Family Of Donald Trump's Inauguration Singer Is Fighting For Transgender Rights

Jackie Evancho's sister is suing a Pennsylvania school over bathroom access for transgender students.
Jackie Evancho, left, and her sister Juliet are strong backers of transgender rights.
Jackie Evancho, left, and her sister Juliet are strong backers of transgender rights.

President-elect Donald Trump recently announced that Jackie Evancho, 16, will be singing the national anthem at his inauguration on Jan. 20. 

Evancho has long been in the public eye, coming in as the runner-up on “America’s Got Talent” when she was just 10 years old. But more recently, she and her family have been getting national attention as well for their fight for transgender equality.

Jackie Evancho’s sister Juliet is one of three transgender students suing a Pennsylvania school district over its rule that students must use the restroom that corresponds with their anatomical or biological sex.

They are currently asking a federal judge to force the school to allow them to use restrooms corresponding to their gender identity until the case is heard by the court or settled.

Juliet was born Jacob, and in a new piece for “Teen Vogue,” she says she slowly began to tell people about her gender identity as her family was increasingly under the microscope due to Jackie’s fame: 

My mom was the first person I told, although she already suspected it. She simply smiled at me, told me she loved me, and said she’d always be there for me. I then told my sister Jackie. She too was not at all surprised and was very supportive and happy that I found my true self, but at the same time she was terrified about the potential ridicule I’d face for the rest of my life. Finally, I told my dad. My dad took it the hardest, and I couldn’t blame him, even if it hurt me a lot. He tried to hide it, but I could tell. He was, after all, losing his oldest son. Not just his, but the son that had his name as a middle name. My youngest siblings Zach and Rachel were a little too young to fully understand, but I told them, too. Not even my best friends knew the real me. Everyone just assumed I was a feminine gay boy.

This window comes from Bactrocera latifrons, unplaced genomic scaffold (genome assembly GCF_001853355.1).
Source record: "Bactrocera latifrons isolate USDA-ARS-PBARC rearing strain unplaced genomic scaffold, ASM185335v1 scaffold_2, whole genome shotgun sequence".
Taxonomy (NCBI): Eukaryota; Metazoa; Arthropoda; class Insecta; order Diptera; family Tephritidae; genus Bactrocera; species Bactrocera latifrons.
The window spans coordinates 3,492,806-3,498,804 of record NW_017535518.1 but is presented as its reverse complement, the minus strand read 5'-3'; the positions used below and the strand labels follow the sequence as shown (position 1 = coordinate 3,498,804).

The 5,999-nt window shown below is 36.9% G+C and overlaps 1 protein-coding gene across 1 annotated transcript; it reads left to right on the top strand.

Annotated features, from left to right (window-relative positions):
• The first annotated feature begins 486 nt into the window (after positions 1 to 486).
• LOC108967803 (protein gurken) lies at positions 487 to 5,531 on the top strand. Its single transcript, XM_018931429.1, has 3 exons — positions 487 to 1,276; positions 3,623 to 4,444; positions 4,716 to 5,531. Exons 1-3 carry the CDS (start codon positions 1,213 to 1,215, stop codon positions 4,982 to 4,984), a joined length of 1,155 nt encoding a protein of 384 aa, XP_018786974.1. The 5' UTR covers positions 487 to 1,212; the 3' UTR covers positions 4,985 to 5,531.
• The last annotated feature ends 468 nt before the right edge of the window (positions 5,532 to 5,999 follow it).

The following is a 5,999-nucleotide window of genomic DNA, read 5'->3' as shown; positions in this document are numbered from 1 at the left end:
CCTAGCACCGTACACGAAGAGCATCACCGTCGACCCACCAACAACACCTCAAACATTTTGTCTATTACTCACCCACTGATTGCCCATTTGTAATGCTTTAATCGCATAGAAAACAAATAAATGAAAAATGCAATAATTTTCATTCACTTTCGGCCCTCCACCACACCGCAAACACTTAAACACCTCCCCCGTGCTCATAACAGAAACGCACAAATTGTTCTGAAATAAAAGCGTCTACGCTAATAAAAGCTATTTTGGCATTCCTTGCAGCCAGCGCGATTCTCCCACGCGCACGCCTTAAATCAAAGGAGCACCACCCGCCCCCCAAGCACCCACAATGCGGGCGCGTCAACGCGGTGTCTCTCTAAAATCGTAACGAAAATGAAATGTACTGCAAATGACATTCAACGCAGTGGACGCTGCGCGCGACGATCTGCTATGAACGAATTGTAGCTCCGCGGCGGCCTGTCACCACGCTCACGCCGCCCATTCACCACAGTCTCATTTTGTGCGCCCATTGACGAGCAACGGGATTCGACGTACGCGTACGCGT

All of these circumstances — feeling like an outsider, not fitting neatly into society, and cutting my hair — caused me to slip into a depression. I constantly wondered, “Why me?” Having a close relationship with my family, we decided it would be best for me to seek professional help. For the next 2 years I went to a therapist to help me with my depression, and to uncover the truth of what and who I am. Basically, my therapist just confirmed what I already knew: I am a transgender woman.

Jackie told local Pittsburgh TV station KDKA in May that she was incredibly proud of her sister’s courage. 

“The Evancho family is under the microscope enough as it is,” she said. “And for her to come out is just really hard. But she’s so brave and I’m proud of her for that.”

A representative for Evancho did not return a request for comment.

Under President Barack Obama, federal agencies like the Department of Justice and the Department of Education have been allies in the fight for transgender equality. A handful of states are currently suing the administration over its guidance to schools that if they receive federal funding, they must “treat a student’s gender identity as the student’s sex for purposes of the law.” 

Indiana Gov. Mike Pence (R), the incoming vice president and a long-time opponent of LGBTQ equality, has made clear that in the next administration, the federal government will not be stepping in and fighting for these rights. In October, he told The Christian Post that the matter should be left to individual schools: “Washington has no business intruding on the operation of our local schools.”

In April, Trump said he was fine with letting transgender people use whatever restroom they feel most comfortable with, but he later said he supported a North Carolina law that banned them from doing just that.


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